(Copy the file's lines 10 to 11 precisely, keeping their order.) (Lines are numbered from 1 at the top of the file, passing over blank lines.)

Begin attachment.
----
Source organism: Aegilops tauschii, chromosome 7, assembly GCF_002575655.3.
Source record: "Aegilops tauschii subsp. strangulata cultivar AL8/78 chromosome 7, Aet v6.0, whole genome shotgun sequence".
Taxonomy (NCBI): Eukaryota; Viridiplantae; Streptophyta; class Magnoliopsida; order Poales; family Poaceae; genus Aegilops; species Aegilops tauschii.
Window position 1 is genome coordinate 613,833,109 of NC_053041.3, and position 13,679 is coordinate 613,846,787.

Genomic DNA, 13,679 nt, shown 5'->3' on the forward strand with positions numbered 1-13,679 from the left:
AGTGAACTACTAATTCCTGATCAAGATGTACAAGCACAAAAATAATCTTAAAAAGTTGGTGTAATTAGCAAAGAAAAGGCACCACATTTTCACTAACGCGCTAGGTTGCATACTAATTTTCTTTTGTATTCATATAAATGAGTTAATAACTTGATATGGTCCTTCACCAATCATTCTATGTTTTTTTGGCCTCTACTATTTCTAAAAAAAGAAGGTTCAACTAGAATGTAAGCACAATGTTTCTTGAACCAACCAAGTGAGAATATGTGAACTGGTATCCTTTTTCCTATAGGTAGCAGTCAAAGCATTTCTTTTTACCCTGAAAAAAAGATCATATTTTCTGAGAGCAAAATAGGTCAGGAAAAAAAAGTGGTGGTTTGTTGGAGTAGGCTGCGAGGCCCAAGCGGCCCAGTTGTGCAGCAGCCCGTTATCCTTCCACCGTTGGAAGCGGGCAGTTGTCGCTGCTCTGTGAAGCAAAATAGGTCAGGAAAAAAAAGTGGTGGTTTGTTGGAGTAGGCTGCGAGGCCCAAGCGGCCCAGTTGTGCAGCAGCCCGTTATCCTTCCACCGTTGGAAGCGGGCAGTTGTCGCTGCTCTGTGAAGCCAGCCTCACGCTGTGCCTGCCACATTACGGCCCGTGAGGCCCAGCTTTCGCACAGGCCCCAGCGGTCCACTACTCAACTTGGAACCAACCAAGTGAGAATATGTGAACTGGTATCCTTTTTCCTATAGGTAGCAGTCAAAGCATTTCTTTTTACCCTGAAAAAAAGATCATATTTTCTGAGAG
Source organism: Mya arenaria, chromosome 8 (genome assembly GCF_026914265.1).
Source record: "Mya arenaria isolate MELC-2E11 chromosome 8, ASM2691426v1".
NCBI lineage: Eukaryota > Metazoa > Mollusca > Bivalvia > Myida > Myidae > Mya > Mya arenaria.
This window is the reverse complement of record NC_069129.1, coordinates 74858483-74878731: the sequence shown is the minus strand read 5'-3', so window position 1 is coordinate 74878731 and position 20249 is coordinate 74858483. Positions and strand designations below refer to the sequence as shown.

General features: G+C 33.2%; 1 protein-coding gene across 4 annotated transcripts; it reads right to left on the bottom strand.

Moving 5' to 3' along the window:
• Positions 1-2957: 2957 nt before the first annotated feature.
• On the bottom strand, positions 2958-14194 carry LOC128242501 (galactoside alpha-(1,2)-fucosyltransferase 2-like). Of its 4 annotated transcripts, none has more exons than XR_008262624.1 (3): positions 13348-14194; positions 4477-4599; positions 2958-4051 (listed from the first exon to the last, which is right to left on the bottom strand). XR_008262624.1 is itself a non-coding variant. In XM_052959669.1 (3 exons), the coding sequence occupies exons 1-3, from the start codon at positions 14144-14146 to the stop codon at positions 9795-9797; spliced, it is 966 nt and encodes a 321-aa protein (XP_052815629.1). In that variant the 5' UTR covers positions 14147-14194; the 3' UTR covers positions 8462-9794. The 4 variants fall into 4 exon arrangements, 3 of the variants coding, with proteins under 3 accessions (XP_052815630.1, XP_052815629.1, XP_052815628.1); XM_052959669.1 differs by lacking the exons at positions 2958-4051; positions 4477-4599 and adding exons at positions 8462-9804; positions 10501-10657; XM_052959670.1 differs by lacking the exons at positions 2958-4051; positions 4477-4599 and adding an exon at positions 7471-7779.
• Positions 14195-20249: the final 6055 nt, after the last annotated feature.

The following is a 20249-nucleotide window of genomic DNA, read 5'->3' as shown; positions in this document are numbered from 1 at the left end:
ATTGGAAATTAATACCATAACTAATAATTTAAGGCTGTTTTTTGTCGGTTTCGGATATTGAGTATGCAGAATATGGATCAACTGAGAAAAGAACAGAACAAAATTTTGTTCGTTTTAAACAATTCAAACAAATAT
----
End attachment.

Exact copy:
This window is the reverse complement of record NC_069129.1, coordinates 74858483-74878731: the sequence shown is the minus strand read 5'-3', so window position 1 is coordinate 74878731 and position 20249 is coordinate 74858483. Positions and strand designations below refer to the sequence as shown.

General features: G+C 33.2%; 1 protein-coding gene across 4 annotated transcripts; it reads right to left on the bottom strand.